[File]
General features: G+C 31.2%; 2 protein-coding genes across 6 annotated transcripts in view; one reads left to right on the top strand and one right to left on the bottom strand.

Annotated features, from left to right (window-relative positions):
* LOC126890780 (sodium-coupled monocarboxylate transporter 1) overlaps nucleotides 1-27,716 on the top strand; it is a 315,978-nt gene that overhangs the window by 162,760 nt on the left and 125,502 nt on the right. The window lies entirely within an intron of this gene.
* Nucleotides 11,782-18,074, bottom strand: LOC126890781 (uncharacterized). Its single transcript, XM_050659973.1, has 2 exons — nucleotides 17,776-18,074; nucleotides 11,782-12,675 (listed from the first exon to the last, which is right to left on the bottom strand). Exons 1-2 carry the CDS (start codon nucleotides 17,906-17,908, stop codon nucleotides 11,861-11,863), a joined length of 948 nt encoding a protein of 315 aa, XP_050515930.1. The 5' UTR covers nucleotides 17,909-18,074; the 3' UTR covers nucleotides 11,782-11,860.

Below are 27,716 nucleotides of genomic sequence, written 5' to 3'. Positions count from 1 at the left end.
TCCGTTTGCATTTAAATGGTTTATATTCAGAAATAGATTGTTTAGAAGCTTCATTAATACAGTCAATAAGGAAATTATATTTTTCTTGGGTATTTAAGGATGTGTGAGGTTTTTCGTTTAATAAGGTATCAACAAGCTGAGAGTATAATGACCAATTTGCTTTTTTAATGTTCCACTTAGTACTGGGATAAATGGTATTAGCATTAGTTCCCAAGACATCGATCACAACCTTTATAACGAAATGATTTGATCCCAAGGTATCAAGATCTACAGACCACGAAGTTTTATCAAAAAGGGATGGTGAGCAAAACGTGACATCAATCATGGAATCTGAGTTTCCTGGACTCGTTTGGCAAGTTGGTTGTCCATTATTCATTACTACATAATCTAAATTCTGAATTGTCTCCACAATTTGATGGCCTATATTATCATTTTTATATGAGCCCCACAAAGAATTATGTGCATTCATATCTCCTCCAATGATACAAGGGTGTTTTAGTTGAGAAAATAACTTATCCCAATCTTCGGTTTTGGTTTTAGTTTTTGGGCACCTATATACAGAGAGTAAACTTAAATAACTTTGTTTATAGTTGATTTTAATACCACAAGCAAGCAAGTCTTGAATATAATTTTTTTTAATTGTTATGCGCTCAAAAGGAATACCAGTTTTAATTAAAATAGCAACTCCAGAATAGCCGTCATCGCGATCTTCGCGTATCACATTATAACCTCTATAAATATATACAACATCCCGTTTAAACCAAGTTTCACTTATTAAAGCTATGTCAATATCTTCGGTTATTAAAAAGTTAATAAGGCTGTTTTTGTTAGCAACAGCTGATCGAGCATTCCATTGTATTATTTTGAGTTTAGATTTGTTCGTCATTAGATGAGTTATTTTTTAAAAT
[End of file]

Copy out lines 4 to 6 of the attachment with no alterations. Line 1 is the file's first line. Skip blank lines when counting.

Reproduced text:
* Nucleotides 11,782-18,074, bottom strand: LOC126890781 (uncharacterized). Its single transcript, XM_050659973.1, has 2 exons — nucleotides 17,776-18,074; nucleotides 11,782-12,675 (listed from the first exon to the last, which is right to left on the bottom strand). Exons 1-2 carry the CDS (start codon nucleotides 17,906-17,908, stop codon nucleotides 11,861-11,863), a joined length of 948 nt encoding a protein of 315 aa, XP_050515930.1. The 5' UTR covers nucleotides 17,909-18,074; the 3' UTR covers nucleotides 11,782-11,860.

Below are 27,716 nucleotides of genomic sequence, written 5' to 3'. Positions count from 1 at the left end.
TCCGTTTGCATTTAAATGGTTTATATTCAGAAATAGATTGTTTAGAAGCTTCATTAATACAGTCAATAAGGAAATTATATTTTTCTTGGGTATTTAAGGATGTGTGAGGTTTTTCGTTTAATAAGGTATCAACAAGCTGAGAGTATAATGACCAATTTGCTTTTTTAATGTTCCACTTAGTACTGGGATAAATGGTATTAGCATTAGTTCCCAAGACATCGATCACAACCTTTATAACGAAATGATTTGATCCCAAGGTATCAAGATCTACAGACCACGAAGTTTTATCAAAAAGGGATGGTGAGCAAAACGTGACATCAATCATGGAATCTGAGTTTCCTGGACTCGTTTGGCAAGTTGGTTGTCCATTATTCATTACTACATAATCTAAATTCTGAATTGTCTCCACAATTTGATGGCCTATATTATCATTTTTATATGAGCCCCACAAAGAATTATGTGCATTCATATCTCCTCCAATGATACAAGGGTGTTTTAGTTGAGAAAATAACTTATCCCAATCTTCGGTTTTGGTTTTAGTTTTTGGGCACCTATATACAGAGAGTAAACTTAAATAACTTTGTTTATAGTTGATTTTAATACCACAAGCAAGCAAGTCTTGAATATAATTTTTTTTAATTGTTATGCGCTCAAAAGGAATACCAGTTTTAATTAAAATAGCAACTCCAGAATAGCCGTCATCGCGATCTTCGCGTATCACATTATAACCTCTATAAATATATACAACATCCCGTTTAAACCAAGTTTCACTTATTAAAGCTATGTCAATATCTTCGGTTATTAAAAAGTTAATAAGGCTGTTTTTGTTAGCAACAGCTGATCGAGCATTCCATTGTATTATTTTGAGTTTAGATTTGTTCGTCATTAGATGAGTTATTTTTTAAAAT